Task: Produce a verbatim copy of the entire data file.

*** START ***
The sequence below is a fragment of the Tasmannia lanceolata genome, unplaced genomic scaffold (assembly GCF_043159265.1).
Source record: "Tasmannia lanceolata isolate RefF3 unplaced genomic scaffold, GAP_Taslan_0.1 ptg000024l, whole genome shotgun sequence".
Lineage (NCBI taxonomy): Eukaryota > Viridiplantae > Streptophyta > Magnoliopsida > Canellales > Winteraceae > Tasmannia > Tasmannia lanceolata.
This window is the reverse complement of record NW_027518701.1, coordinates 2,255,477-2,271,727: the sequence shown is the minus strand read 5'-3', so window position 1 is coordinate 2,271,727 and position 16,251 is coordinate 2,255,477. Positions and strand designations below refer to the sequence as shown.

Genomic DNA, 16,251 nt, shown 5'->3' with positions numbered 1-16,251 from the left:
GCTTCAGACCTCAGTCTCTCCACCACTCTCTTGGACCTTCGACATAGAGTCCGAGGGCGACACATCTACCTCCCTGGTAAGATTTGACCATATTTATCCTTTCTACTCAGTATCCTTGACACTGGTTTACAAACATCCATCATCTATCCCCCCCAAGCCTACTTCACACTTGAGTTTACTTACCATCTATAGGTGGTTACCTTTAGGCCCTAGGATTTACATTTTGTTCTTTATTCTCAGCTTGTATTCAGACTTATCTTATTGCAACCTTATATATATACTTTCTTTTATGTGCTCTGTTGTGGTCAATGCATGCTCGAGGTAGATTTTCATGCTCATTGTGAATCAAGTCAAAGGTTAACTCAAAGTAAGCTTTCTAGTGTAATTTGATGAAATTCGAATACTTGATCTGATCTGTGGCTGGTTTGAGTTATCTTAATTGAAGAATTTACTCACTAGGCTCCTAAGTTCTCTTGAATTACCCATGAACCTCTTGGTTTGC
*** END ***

The sequence below is a fragment of the Tasmannia lanceolata genome, unplaced genomic scaffold (assembly GCF_043159265.1).
Source record: "Tasmannia lanceolata isolate RefF3 unplaced genomic scaffold, GAP_Taslan_0.1 ptg000024l, whole genome shotgun sequence".
Lineage (NCBI taxonomy): Eukaryota > Viridiplantae > Streptophyta > Magnoliopsida > Canellales > Winteraceae > Tasmannia > Tasmannia lanceolata.
This window is the reverse complement of record NW_027518701.1, coordinates 2,255,477-2,271,727: the sequence shown is the minus strand read 5'-3', so window position 1 is coordinate 2,271,727 and position 16,251 is coordinate 2,255,477. Positions and strand designations below refer to the sequence as shown.

Genomic DNA, 16,251 nt, shown 5'->3' with positions numbered 1-16,251 from the left:
GCTTCAGACCTCAGTCTCTCCACCACTCTCTTGGACCTTCGACATAGAGTCCGAGGGCGACACATCTACCTCCCTGGTAAGATTTGACCATATTTATCCTTTCTACTCAGTATCCTTGACACTGGTTTACAAACATCCATCATCTATCCCCCCCAAGCCTACTTCACACTTGAGTTTACTTACCATCTATAGGTGGTTACCTTTAGGCCCTAGGATTTACATTTTGTTCTTTATTCTCAGCTTGTATTCAGACTTATCTTATTGCAACCTTATATATATACTTTCTTTTATGTGCTCTGTTGTGGTCAATGCATGCTCGAGGTAGATTTTCATGCTCATTGTGAATCAAGTCAAAGGTTAACTCAAAGTAAGCTTTCTAGTGTAATTTGATGAAATTCGAATACTTGATCTGATCTGTGGCTGGTTTGAGTTATCTTAATTGAAGAATTTACTCACTAGGCTCCTAAGTTCTCTTGAATTACCCATGAACCTCTTGGTTTGC